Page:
Families in Gaza running out of food as bakeries run out of fuel

Families in Gaza running out of food as bakeries run out of fuel; “Those who survive the bombings may die from starvation instead”  


Ahead of a mooted ground offensive from Israel, starvation is being used as a weapon of war as bakeries remain the target of indiscriminate bombing and face critical fuel shortages.

*Heba who is currently at a UN shelter in Gaza spoke about the severe shortage of food and the queues people across Gaza are facing outside of bakeries. 

“The situation in the Gaza Strip is very, very bad. People have been killed, may God have mercy on them, but the rest will die because of hunger. There is no food in the supermarket, no tinned food, no food. Regarding bread, we have to wait in line. We go at six in the morning and wait until the afternoon to get it. This is if you even manage to get some bread, of course. Apart from that, the water we drink is not suitable for human consumption.” 

Acute food shortages have hit everyone hard, but ActionAid is concerned about the impact of food and water shortages on women and newborns. With women accessing less than half the recommended daily intake of water, and with food in short supply, pregnant and breastfeeding women are struggling to produce the milk they need to feed their babies and keep them alive.

Heba continues; “We will die anyway, but our children cry and scream because of hunger and thirst. We will die. Whoever has been killed has left already, and we will [also] die because of hunger, fear and pollution.” 

An airstrike struck a bakery in al Maghazi refugee camp in central Gaza yesterday, killing 10 people, according to a statement released by the Gaza government press office. UNOCHA reports that since October 20th, ten bakeries have been struck and destroyed and three have been forced to shut down due to lack of fuel. Unless fuel is delivered many more will have to shut in the next few days.  

Riham Jafari, Coordinator of Advocacy and Communication for ActionAid Palestine, said: “The situation in Gaza is nothing short of a complete catastrophe. With over 2 million people in urgent need of food, it is completely barbaric to see bakeries under bombardment as civilians line up every day to get food for their families. Those who survive the bombings may die from starvation instead.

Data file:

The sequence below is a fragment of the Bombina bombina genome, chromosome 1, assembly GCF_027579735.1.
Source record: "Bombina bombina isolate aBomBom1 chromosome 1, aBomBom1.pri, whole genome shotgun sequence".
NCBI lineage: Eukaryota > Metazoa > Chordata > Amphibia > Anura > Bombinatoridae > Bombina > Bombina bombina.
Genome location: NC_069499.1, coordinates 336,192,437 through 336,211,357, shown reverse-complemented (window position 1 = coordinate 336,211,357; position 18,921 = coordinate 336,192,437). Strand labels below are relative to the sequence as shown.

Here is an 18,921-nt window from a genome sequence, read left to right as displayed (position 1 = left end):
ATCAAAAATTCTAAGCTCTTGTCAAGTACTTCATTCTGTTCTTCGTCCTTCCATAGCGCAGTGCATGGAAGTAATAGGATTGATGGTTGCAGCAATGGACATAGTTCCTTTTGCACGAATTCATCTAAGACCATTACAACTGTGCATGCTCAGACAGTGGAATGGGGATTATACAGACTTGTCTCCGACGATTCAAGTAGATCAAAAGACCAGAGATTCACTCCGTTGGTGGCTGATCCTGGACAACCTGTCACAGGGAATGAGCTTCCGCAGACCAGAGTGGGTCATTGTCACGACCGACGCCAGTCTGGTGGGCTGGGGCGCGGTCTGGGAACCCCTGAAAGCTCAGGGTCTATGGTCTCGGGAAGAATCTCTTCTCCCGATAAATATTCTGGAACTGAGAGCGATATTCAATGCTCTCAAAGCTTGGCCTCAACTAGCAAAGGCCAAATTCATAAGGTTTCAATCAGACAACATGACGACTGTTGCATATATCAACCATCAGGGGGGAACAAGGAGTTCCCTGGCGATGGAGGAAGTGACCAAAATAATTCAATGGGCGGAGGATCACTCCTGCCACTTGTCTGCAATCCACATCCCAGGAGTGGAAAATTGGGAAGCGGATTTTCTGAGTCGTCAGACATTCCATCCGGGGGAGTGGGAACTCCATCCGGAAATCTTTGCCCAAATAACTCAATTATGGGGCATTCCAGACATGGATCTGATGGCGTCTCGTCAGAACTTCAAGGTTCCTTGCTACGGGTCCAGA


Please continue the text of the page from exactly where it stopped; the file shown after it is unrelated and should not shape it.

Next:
Bakeries are the bedrock that keeps Palestinian society running, but many have run out of fuel to make bread. Everyday hundreds of people line up outside of bakeries waiting long hours and risking their lives to put bread on the table for their starving families. Food is a basic human right, not a weapon of war. We should be clear: indiscriminate attacks on bakeries, hospitals, and schools’ amount to a gross violation of International Humanitarian Law.” 

Yesterday, Oxfam analysis of UN data found that just 2% of food that would have been delivered since the total blockade of Gaza began on the 9 October has entered across the Rafah border. Of the 62 trucks that have crossed the border until the 24 October, under half of those have included food – this small amount falls far short of the huge needs on the ground. Before the crisis began, over 500 trucks a day crossed the Rafah crossing to provide vital supplies. Flour has been part of previous aid deliveries but until bakeries have power and a steady supply of running water, bakers are unable to make bread. 

Riham continues; “Over the last 24 hours, politicians from the UK and the US have been calling for so-called ‘humanitarian pauses’ to allow in much-needed aid. While we welcome this as a first step, we should be clear: a ceasefire is needed. Only through a permanent ceasefire of hostilities can aid be reliably delivered into Gaza.”   

Sabine, who was displaced from her home and is currently sheltering in a school in the south of Gaza, gave birth to her son seven days ago and says that neither of them have food or water to drink. She says: “I gave birth during war, in an atmosphere and circumstances that only God knows about. Here there is no water, there is no food, there is nothing to drink, and there is no place to shelter the child…We do not have nappies, milk, or anything. 

“The aid is very, very little that reaches us. We have been here for almost five days, and we have no bread. No one has brought us bread or anything. Our situation is very, very bad. What did my child do wrong who is only a week old and has no milk or anything to drink?” My son’s body has slowly begun to appear yellow due to the lack of breastfeeding. What did my child do wrong?” 

Over the coming days, unless fuel is included in aid convoys coming into Gaza, bakeries that are struggling to stay open will be forced to close their doors.  

For more information and interviews with ActionAid spokespeople, please contact: Tim Brunero, 0405 285 547 / [email protected]